Ops integration will be scary, proceed with haste
http://bit.ly/2u2Wfhq

As CEO of RackN, I talk to a lot of operations teams who have big aspirations for automation that are faltering due to internal resistance.  Generally, we’re talking to the SREs on the team.  Sadly, those SREs are often stymied by narrowly scoped teams and house-of-cards technical debt. READ MORE

The Case for Ops Engineering Pay Equity with Charity Majors
http://bit.ly/2tZBjYD

Charity Majors is one of my DevOps and SRE heroes* so it was great fun to be able to debate SRE with her at Gluecon this spring.  Encouraged by Mike Maney to retell the story, we got to recapture our disagreement about “Is SRE is Good Term?” from the evening before. READ MORE

Datanauts #89 Dives Deep on SRE Approach and Urgency
http://bit.ly/2tqmbGl

In Datanauts 089, Chris Wahl and Ethan Banks help me break down the concepts from my “DevOps vs SRE vs Cloud Native” presentation from DevOpsDays Austin last spring. They do a great job exploring the tough topics and concepts from the presentation.  It’s almost like an extended Q&A so you may want to review the slides or recording before diving into the podcast.

Here are my notes from the podcast READ MORE

5 Laws every aspiring Devops engineer should know by @ChrisShort
https://opensource.com/open-organization/17/5/5-devops-laws

“A good engineer is a lazy engineer,” some will say. And to a certain extent, it’s true: Laziness is a great quality if you’re automating repetitive tasks. But laziness flies in the face of learning new technologies and getting new work done. Somewhere between Junior Systems Administrator and Senior DevOps Engineer, laziness no longer becomes an advantage.

Let’s discuss the five laws aspiring DevOps engineers should follow if they want to become great DevOps engineers. READ MORE
___________

newsletter
Subscribe to our new daily DevOps, SRE, & Operations Newsletter https://paper.li/e-1498071701#/
____________

UPCOMING EVENTS

Rob Hirschfeld and Greg Althaus are preparing for a series of upcoming events where they are speaking or just attending. If you are interested in meeting with them at these events please email info@rackn.com.

  • 2017 New York Venture Summit – LINK

OTHER NEWSLETTERS

Datanauts #89 dives deep on SRE approach and urgency

TL;DR: SRE makes Ops more Dev like in critical ways like status equity and tooling approaches.

In Datanauts 089, Chris Wahl and Ethan Banks help me break down the concepts from my “DevOps vs SRE vs Cloud Native” presentation from DevOpsDays Austin last spring. They do a great job exploring the tough topics and concepts from the presentation.  It’s almost like an extended Q&A so you may want to review the slides or recording before diving into the podcast.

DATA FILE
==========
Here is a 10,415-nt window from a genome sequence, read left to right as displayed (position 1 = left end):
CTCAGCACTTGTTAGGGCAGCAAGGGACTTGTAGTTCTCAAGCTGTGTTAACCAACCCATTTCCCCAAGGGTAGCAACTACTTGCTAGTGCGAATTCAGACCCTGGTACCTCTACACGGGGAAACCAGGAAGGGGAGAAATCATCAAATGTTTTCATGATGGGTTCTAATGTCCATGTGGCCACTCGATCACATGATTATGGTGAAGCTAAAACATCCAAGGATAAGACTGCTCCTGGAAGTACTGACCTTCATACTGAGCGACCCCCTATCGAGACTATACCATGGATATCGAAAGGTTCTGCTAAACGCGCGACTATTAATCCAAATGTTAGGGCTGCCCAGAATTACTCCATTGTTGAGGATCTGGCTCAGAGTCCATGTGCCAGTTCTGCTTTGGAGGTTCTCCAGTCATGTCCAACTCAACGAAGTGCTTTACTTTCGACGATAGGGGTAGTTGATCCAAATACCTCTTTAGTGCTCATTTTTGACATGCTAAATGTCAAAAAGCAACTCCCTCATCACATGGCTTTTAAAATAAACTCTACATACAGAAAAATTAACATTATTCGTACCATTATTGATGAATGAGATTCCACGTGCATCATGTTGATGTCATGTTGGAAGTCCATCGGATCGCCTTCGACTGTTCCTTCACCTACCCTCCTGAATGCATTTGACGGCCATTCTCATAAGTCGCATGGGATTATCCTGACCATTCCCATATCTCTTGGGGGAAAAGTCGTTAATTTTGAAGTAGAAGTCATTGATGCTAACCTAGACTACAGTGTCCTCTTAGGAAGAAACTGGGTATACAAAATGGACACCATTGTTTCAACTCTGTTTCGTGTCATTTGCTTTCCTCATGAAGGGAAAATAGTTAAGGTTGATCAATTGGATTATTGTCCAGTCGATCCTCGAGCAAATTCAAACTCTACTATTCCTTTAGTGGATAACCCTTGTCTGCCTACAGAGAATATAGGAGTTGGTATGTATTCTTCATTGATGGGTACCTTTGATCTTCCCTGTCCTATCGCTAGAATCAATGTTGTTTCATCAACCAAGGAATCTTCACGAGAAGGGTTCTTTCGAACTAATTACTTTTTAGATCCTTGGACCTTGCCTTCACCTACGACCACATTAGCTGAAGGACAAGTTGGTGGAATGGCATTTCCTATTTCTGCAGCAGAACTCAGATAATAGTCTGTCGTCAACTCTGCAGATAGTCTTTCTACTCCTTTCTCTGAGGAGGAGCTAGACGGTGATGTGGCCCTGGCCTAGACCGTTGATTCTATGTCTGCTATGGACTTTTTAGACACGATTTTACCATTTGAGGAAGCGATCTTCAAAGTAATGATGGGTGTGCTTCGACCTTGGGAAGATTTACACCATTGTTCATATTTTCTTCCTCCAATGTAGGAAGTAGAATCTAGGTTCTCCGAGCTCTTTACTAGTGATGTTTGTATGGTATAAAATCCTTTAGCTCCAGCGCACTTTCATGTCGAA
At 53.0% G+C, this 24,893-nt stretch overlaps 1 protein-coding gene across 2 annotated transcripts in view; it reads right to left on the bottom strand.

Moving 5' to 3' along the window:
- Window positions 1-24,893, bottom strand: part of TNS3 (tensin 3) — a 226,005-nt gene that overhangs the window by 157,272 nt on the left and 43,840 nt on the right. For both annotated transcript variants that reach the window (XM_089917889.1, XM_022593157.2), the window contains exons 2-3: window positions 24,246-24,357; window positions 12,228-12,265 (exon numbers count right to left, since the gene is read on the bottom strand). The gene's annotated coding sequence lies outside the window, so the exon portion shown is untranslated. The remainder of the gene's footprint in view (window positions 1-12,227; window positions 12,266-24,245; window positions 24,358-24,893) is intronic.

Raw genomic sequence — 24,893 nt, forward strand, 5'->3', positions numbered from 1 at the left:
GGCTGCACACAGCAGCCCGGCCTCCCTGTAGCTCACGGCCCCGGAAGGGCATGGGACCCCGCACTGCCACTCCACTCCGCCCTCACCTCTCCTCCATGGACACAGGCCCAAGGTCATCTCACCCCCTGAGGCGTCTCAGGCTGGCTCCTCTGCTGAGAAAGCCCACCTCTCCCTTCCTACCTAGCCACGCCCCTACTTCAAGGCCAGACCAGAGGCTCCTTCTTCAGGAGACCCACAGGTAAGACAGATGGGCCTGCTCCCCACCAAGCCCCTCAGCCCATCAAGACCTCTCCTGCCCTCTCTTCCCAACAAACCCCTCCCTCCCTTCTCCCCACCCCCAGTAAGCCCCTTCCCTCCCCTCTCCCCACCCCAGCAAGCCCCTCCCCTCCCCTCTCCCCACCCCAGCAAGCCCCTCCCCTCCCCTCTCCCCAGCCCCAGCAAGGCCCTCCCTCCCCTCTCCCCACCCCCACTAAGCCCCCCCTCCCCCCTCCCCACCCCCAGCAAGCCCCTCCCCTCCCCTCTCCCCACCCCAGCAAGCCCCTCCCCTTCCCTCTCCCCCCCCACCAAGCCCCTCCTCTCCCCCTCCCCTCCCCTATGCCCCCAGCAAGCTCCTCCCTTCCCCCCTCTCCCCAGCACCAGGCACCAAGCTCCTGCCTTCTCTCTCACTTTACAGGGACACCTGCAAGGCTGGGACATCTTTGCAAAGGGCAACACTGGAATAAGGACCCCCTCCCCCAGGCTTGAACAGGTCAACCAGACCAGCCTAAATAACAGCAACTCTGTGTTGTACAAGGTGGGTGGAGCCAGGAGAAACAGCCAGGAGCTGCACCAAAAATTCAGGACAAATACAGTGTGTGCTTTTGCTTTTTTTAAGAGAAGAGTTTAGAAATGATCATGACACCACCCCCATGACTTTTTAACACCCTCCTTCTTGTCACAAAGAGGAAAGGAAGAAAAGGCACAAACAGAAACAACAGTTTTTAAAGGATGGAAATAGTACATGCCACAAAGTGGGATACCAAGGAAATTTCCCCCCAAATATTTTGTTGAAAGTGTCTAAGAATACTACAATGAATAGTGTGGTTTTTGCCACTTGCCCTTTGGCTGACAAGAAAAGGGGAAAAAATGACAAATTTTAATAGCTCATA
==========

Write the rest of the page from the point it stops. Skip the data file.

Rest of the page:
Advanced Reading: my follow-up discussion on SRE with the Cloudcast team and my previous Datanauts podcast.

Here are my notes from the podcast:

  • 01:00 “Doing infrastructure in a way that the robots can take over”
  • 01:51 Video where Charity & Rob Debated the SRE term
  • 02:00 History of SRE term from Google vs Sys Ops – if site was not up, money was not flowing.  SRE culture fixed pay equity and career ladder, ops would have automation/dev time, dev on hooks for errors
  • 03:00 Google took a systems approach with lots of time for automation and coding
  • 03:20 Finding a 10x improvement in ops.  Go buy the book
  • 04:00 SRE is a new definition of System Op
  • 04:10 The S in could be “system” or physical location (not web site).
  • 05:00 We’re seeing SRE teams showing up in companies of every size.  Replacing DevOps teams (which is a good thing).  Rob is hoping that SRE is replacing DevOps as a job title.  
  • 06:10 Don’t fall for a title change from Sys Op to SRE with actually getting the pay and authority
  • 06:45 Ethan believes that SRE is transforming to have a broad set of responsibilities.  Is just a new System Admin definition?
  • 07:30 Rob things that the SRE expectation is for a much higher level of automation.  There’s a big thinking shift.
  • 08:00 SREs are still operators.  You have to walk the walk to know how to run the system.  Not developers who are writing the platform.
  • 08:30 Chris asks about the Ops technical debt
  • 09:00 We need to make Ops tooling “better enough” – we’re not solving this problem fast enough.  We have to do a better job – Rob talks about the Wannacry event.
  • 10:30 Chris asks how to fix this since complexity is increasing.  Rob plugs Digital Rebar as a way to solve this.
  • 11:00 People are excited about Digital Rebar but don’t have the time to fix the problem.  They are running crisis to crisis so we never get to automation that actually improves things.
  • 12:00 At best, Ops is invisible.  SRE is different because it includes CI/CD with on going interactions.  There’s a lot coming with immutable operating systems and constantly term.